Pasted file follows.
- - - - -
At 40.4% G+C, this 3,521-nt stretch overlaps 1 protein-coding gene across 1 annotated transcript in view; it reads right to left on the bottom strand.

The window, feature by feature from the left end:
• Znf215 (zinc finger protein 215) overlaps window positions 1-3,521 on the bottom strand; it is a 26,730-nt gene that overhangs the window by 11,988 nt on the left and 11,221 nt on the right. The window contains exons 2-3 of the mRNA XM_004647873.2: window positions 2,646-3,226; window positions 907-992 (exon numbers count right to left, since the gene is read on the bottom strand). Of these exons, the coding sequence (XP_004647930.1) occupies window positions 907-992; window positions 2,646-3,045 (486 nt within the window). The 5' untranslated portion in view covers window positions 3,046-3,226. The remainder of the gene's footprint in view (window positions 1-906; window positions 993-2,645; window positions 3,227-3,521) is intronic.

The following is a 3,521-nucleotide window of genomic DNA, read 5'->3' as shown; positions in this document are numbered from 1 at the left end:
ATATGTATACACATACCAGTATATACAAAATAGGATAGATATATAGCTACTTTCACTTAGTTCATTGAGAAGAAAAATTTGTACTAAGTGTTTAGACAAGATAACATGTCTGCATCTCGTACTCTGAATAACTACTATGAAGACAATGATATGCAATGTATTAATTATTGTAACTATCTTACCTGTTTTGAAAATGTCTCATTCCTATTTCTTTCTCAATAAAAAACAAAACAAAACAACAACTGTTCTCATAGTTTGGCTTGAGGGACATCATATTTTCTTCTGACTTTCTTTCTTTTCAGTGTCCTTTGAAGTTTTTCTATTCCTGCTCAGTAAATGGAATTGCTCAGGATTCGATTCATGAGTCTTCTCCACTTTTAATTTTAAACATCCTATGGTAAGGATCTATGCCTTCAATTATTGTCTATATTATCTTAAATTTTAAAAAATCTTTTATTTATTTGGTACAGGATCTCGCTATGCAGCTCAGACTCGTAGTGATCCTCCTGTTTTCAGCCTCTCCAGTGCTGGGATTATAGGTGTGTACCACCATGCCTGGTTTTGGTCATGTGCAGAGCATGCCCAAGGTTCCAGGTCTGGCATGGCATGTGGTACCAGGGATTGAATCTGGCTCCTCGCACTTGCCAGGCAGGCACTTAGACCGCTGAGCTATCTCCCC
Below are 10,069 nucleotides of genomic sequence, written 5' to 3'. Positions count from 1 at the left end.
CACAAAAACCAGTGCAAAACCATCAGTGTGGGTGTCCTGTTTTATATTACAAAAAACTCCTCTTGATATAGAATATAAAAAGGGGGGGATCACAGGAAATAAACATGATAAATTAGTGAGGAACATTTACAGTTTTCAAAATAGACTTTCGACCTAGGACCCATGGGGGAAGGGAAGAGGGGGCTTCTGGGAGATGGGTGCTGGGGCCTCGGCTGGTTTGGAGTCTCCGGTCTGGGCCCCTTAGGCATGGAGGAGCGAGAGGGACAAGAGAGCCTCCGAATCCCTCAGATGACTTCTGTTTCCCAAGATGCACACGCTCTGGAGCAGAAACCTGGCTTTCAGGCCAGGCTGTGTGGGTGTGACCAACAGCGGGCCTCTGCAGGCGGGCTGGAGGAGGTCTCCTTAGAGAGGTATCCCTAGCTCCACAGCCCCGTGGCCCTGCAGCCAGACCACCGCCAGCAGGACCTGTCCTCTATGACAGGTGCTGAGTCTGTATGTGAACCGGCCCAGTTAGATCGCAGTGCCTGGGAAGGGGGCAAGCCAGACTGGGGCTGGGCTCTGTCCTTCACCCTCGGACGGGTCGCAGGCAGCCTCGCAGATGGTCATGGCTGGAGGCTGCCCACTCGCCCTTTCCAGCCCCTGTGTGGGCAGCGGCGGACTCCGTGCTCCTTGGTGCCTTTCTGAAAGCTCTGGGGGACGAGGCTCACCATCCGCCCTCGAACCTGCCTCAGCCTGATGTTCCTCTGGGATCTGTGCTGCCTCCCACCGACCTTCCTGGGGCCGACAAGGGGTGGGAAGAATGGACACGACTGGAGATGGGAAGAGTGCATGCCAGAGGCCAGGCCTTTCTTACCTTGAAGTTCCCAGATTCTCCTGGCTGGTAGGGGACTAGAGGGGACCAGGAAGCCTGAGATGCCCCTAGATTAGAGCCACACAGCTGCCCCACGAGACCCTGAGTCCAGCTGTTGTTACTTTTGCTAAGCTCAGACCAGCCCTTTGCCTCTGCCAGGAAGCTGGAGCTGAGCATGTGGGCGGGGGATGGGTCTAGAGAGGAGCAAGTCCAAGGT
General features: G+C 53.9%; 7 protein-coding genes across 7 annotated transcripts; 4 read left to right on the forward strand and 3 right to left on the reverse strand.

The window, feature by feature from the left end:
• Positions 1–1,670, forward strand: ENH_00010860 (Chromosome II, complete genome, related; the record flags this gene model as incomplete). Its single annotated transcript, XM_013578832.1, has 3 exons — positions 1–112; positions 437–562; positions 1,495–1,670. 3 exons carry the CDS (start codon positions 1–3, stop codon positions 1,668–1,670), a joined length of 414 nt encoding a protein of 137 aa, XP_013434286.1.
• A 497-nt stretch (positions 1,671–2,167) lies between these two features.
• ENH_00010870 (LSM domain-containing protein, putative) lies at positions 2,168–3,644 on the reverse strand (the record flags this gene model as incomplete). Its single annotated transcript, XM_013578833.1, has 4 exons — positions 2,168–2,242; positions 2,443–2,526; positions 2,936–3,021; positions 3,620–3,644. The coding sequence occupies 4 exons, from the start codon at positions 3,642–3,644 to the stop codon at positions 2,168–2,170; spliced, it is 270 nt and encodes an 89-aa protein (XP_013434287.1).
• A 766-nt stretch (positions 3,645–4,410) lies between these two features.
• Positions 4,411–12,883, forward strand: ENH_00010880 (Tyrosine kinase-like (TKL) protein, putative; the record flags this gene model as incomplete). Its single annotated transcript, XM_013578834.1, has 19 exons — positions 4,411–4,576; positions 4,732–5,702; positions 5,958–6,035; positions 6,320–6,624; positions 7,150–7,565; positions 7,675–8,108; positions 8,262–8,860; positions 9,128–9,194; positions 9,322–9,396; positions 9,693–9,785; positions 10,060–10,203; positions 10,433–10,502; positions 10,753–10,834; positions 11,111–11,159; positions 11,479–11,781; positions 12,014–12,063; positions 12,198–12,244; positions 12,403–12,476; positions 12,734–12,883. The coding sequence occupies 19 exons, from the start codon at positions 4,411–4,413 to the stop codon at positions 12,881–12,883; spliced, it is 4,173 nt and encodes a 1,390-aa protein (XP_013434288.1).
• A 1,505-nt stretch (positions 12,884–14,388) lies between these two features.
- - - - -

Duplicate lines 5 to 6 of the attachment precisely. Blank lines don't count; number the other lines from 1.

ATATGTATACACATACCAGTATATACAAAATAGGATAGATATATAGCTACTTTCACTTAGTTCATTGAGAAGAAAAATTTGTACTAAGTGTTTAGACAAGATAACATGTCTGCATCTCGTACTCTGAATAACTACTATGAAGACAATGATATGCAATGTATTAATTATTGTAACTATCTTACCTGTTTTGAAAATGTCTCATTCCTATTTCTTTCTCAATAAAAAACAAAACAAAACAACAACTGTTCTCATAGTTTGGCTTGAGGGACATCATATTTTCTTCTGACTTTCTTTCTTTTCAGTGTCCTTTGAAGTTTTTCTATTCCTGCTCAGTAAATGGAATTGCTCAGGATTCGATTCATGAGTCTTCTCCACTTTTAATTTTAAACATCCTATGGTAAGGATCTATGCCTTCAATTATTGTCTATATTATCTTAAATTTTAAAAAATCTTTTATTTATTTGGTACAGGATCTCGCTATGCAGCTCAGACTCGTAGTGATCCTCCTGTTTTCAGCCTCTCCAGTGCTGGGATTATAGGTGTGTACCACCATGCCTGGTTTTGGTCATGTGCAGAGCATGCCCAAGGTTCCAGGTCTGGCATGGCATGTGGTACCAGGGATTGAATCTGGCTCCTCGCACTTGCCAGGCAGGCACTTAGACCGCTGAGCTATCTCCCC
Below are 10,069 nucleotides of genomic sequence, written 5' to 3'. Positions count from 1 at the left end.